Week 6: Introduction to Unit 3, "Vacationland"; Doing Research
This week we begin a new unit, "Vacationland." At the end of the unit you will turn in your longest paper for the semester at 1500-1800 words. This essay also requires you to do research to add depth, interest, and evidence to your argument, and to build research writing skills you will need in your college career.
- continue to develop critical reading skills
- learn techniques for doing research
- learn how to evaluate the quality of sources
- understand what constitutes plagiarism
- learn how to write an annotated bibliography
Activities & Instructions
- Complete the InQuizitive activities on (1) pronouns in the wrong case, (2) pronouns that don't agree with their antecedents, and (3) pronouns with unclear reference (50 points total for all IQ activities in "assignments" category)
- Read the introduction to Unit 3, "Vacationland."
- Preview the Essay 4 writing assignment (If you choose essay option 1 or 3 for your travel essay, go out and visit the locale you will write about—the sooner the better. Be sure to take a notebook and a camera and/or video camera!)
- View the lecture on travel writing
- Read the following essays. Then respond to the reading response questions at the end of each reading. Post your responses to the Discussion forum and respond to the posts of 2 or more classmates:
excerpt from The Tourist, Dean Maccannell (5 points)
"The Country Just Over the Fence," Paul Theroux (5 points)
"Fat Girls in Des Moines" Bill Bryson (5 points)
- Read Sections R-1 "Doing Research," R-2 "Evaluating Sources," and W-12 "How to Write an Annotated Bibliography" in the Little Seagull Handbook.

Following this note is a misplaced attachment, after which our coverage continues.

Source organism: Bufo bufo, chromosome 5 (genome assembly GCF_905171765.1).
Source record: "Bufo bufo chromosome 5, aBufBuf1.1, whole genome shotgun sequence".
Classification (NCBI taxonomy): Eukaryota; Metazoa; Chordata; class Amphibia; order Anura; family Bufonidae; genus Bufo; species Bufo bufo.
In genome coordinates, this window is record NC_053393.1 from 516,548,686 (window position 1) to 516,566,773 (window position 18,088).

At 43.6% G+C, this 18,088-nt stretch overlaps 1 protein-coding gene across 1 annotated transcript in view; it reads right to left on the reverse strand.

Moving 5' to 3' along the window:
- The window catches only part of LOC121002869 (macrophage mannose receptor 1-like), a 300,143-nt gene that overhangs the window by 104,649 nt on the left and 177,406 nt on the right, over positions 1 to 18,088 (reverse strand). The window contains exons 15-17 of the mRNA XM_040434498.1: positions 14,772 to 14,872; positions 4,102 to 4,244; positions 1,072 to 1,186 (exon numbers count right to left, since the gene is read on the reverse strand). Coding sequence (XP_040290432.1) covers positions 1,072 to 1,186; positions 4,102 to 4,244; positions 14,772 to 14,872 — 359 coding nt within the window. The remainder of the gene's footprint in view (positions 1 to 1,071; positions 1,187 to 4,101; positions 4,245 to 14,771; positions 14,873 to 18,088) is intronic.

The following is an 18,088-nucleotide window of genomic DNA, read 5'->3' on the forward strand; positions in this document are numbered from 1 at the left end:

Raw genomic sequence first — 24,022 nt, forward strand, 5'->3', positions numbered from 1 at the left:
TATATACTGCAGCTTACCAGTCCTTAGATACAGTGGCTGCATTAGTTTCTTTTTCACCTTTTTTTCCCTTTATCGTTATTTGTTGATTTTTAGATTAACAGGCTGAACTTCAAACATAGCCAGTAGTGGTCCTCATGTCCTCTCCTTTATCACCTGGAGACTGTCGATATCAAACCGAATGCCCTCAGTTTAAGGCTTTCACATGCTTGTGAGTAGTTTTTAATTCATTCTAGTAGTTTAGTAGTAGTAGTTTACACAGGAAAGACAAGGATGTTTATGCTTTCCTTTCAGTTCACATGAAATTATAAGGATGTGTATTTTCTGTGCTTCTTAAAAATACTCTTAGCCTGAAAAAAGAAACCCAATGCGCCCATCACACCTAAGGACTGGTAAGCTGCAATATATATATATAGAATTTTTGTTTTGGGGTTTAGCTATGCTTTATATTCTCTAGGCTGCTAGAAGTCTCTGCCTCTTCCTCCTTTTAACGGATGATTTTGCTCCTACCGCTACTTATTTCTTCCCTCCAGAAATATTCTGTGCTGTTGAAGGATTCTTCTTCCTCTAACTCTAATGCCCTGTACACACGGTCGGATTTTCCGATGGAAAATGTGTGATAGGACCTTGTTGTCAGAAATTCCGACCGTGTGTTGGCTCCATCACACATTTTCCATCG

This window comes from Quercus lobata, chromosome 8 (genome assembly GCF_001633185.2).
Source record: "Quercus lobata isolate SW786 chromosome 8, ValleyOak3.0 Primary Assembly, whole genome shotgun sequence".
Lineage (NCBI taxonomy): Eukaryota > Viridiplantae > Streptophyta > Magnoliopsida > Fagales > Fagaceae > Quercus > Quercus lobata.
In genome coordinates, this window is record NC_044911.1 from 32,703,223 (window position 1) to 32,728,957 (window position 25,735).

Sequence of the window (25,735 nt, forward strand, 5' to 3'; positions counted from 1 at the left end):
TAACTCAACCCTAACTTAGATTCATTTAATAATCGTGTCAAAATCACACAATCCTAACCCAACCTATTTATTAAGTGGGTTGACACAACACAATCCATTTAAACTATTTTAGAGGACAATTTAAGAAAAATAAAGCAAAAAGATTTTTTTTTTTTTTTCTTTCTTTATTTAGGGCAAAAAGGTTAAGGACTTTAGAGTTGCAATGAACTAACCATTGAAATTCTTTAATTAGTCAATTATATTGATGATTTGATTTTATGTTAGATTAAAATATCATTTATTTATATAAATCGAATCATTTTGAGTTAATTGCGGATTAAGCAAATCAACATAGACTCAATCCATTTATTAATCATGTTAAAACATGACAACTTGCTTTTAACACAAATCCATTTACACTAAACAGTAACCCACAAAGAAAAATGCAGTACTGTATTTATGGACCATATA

- Email your tentative thesis to me (or your topic, if you are unsure what exactly you will argue in your essay). Also, make a list of research questions and "key words" to help focus your research. I will send you helpful suggestions!
- Start your research! I will expect to see at least 4 scholarly sources discussed in your finished essay—interviews, Wikipedia, and general travel sites don't count as scholarly sources! In your Annotated Bibliography, you will need to have at least 8 sources total (scholarly and popular), with an evaluative annotation of each source. You might end up not using all of these sources in your finished essay — some research results may be too general, or end up being irrelevant to your specific topic — but it is good to cast a wide net in your research! Your typed Evaluative Annotated Bibliography is due next Wednesday!! Take a look at this sample for further guidance.
Optional, but highly recommended . . . Visit the library! See a research librarian!
I want to encourage all of you to use the library research database (from home or campus) and to visit the SRJC or Petaluma Library early in your research process. Our reference librarians are amazing and really love to help students with all aspects of research and research-based writing. You can even make an appointment with a librarian for help with your project (just use the link on the lower right of the library home page).
To begin your library research, go to libraries.santarosa.edu and use the easy "single search" box by entering a few key words for your project (for example, if I were writing an essay on Angel Island's history as a detainment center, I might enter the following key words: Angel Island, immigration, Chinese Exclusion Act).